SERAP sues Buhari over plans to monitor WhatsApp

SERAP sues Buhari over plans to monitor WhatsApp

The Socio-Economic Rights and Accountability Project (SERAP) has filed a lawsuit against President Muhammadu Buhari.

The suit was filed on behalf of SERAP by its lawyers Kolawole Oluwadare and Kehinde Oyewumi, on Sunday, October 17.

The group is asking the court to “declare illegal and unconstitutional the plan by the administration to track, intercept and monitor WhatsApp messages, phone calls, and text messages of Nigerians and other people, as it severely threatens and violates the right to the preservation of privacy.”

In the suit number FHC/ABJ/CS/1240/2021 filed last Friday at the Federal High Court in Abuja, SERAP is seeking: “an order of perpetual injunction restraining President Buhari and any other authority, persons or group of persons from unlawfully monitoring the WhatsApp messages, phone calls and text messages of Nigerians and other people.”

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SERAP is also seeking “a declaration that any monitoring of WhatsApp messages; phone calls; and text messages is oppressive and draconian; as it threatens and violates sections 37 and 39 of Nigerian Constitution 1999 [as amended]; Article 9 of the African Charter on Human and Peoples’ Rights; and Articles 17 and 19 of International Covenant on Civil and Political Rights, to which Nigeria is a state party.”

According to the group, the plan to monitor WhatsApp messages; phone calls; as well as text messages is an arbitrary interference by the administration; into respect for family and private life, the home, as well as correspondence.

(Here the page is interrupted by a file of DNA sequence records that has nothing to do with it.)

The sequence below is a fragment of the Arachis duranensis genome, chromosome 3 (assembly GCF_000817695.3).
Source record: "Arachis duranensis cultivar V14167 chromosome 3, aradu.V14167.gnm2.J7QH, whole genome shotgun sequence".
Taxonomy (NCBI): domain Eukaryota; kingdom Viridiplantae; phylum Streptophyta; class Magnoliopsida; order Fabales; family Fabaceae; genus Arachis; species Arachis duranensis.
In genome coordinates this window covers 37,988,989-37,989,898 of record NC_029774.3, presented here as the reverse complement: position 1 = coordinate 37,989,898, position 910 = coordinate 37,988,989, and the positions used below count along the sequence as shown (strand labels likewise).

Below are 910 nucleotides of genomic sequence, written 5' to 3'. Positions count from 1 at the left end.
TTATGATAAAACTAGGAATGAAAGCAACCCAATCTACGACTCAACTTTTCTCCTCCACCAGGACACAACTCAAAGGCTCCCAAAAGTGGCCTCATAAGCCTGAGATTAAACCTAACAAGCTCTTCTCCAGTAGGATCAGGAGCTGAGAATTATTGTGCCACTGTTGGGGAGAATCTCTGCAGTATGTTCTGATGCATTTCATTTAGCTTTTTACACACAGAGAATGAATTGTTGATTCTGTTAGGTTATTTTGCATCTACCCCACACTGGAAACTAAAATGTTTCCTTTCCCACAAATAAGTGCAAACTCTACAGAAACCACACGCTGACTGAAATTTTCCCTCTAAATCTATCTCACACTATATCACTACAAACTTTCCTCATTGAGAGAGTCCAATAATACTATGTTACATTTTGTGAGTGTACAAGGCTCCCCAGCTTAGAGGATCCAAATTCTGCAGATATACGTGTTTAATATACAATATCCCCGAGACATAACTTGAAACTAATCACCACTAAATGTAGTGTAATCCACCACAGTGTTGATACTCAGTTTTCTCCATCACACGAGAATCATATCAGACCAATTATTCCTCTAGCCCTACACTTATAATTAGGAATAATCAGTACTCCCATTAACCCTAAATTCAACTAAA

“The Buhari administration has legal obligations to protect Nigerians; and other people against arbitrary interference and violations of their human rights. Monitoring of WhatsApp messages; phone calls; as well as text messages would grant free rein to government agencies; to conduct mass surveillance of communications of people,” it said.

“The mere threat of mass surveillance, even when secret, coupled with the lack of remedy; can constitute an interference with human rights; including the rights to privacy; freedom of expression; peaceful assembly, as well as association.

“Privacy and expression are intertwined in the digital age; with online privacy serving as a gateway to secure exercise of the freedom of opinion as well as expression. Therefore, targets of surveillance would suffer interference with their rights to privacy and freedom of opinion and expression; whether the effort to monitor is successful or not.”

Joined in the suit as respondents are the Minister of Justice and Attorney General of the Federation, Abubakar Malami (SAN); and also the Minister of Finance, Budget and National Planning, Zainab Ahmed.

No date has been fixed for the hearing of the suit.

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